This determines an overall rethinking of the business logic. The product should no longer be thought of as a closed package, ready to use, to be put on some shelf, but as a platform capable of involving the user – no longer a customer – in creating value. In this regard, the examples are manifold. Wikipedia, for example, involved the user in producing content. YouTube has developed a video entertainment platform where everyone is entertained. The success of the Wii is largely explained by having transformed the video game from passive into active and from individual to collective and then relational.
Complex networks, ecologies and hubs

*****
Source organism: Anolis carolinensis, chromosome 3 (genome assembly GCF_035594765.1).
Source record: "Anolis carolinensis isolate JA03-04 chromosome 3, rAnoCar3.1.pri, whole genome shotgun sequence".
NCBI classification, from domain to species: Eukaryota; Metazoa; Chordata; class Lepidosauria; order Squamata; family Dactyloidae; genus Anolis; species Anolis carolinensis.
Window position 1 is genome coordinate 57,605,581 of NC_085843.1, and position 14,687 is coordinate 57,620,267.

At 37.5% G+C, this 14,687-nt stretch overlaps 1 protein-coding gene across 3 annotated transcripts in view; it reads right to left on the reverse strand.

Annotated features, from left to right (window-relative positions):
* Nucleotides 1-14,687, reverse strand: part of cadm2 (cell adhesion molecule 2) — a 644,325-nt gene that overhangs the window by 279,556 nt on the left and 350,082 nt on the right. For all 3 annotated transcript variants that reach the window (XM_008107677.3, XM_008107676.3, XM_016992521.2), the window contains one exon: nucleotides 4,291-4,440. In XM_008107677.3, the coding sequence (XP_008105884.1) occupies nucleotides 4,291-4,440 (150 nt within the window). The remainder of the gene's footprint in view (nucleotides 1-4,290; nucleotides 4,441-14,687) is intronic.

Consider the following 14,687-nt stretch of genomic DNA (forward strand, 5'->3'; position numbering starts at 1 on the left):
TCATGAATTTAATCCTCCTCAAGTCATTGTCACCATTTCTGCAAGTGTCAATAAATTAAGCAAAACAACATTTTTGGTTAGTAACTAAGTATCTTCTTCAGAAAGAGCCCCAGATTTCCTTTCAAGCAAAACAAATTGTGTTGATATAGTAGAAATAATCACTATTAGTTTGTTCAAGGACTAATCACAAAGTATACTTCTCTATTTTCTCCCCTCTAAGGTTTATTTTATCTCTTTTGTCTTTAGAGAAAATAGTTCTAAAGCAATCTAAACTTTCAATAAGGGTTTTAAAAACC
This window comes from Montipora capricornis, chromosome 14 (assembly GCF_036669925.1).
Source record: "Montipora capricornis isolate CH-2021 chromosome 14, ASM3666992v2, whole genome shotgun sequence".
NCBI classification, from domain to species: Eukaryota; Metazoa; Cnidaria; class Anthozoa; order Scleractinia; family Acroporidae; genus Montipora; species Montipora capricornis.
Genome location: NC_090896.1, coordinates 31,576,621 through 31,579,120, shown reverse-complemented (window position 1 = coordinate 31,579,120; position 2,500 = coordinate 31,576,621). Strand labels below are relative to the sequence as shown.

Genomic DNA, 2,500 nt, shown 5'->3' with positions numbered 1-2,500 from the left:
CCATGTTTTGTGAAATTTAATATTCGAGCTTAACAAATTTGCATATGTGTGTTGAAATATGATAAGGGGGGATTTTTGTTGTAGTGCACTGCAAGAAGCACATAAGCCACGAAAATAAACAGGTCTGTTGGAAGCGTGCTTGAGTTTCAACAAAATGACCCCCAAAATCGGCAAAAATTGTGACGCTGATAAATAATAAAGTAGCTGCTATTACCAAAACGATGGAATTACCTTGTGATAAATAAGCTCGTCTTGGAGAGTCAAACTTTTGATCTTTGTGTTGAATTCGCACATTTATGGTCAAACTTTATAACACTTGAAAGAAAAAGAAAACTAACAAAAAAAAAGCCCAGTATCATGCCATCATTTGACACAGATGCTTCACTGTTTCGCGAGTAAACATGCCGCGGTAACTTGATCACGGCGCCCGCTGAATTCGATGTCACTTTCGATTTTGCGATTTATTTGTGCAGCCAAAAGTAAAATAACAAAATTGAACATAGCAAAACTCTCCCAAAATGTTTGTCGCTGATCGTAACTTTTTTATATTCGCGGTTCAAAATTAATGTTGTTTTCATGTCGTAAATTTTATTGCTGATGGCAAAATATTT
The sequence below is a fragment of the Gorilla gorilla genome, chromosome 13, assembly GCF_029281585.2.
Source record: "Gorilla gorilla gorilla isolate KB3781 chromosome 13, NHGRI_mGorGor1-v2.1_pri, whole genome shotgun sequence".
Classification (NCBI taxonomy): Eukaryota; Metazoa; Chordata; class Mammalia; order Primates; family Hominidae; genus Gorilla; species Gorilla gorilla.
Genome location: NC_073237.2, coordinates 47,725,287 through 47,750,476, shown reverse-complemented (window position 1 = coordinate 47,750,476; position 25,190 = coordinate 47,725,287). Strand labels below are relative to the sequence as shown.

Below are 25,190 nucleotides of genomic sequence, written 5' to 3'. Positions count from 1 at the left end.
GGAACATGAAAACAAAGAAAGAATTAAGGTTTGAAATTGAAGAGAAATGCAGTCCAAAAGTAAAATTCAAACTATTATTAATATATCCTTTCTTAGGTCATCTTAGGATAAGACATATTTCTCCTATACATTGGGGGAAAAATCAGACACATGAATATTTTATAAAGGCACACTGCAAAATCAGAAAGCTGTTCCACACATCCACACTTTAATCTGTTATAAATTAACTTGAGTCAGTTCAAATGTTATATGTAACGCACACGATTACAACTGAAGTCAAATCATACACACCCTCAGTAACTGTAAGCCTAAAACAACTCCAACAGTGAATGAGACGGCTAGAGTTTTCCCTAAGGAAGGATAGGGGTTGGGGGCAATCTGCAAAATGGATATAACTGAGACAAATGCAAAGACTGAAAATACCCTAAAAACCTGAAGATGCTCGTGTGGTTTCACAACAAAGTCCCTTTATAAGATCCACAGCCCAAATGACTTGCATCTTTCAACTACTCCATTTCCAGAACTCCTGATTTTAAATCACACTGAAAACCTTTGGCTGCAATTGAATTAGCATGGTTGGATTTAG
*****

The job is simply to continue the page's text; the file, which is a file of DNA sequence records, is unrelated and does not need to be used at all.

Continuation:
The centrality of the relationship as a basis for the creation of value is not sufficient, however, to explain the need for an ecological metaphor. This is justified by the growing importance of complex networks. What is a complex network? “Technically” speaking, it is a network that in addition to having many nodes, has a distribution of the degree of connection of the same with the high tails. This means that the connections between the nodes are not distributed randomly, but according to a power law. Simplifying at most there are few nodes, called hubs, which have a very high number of connections and many nodes that, on the contrary, have a low degree of connection(few connections). The typical example of a complex network is the Internet, where only a small number of nodes have a very high degree of connectivity while the majority have a very limited number of links.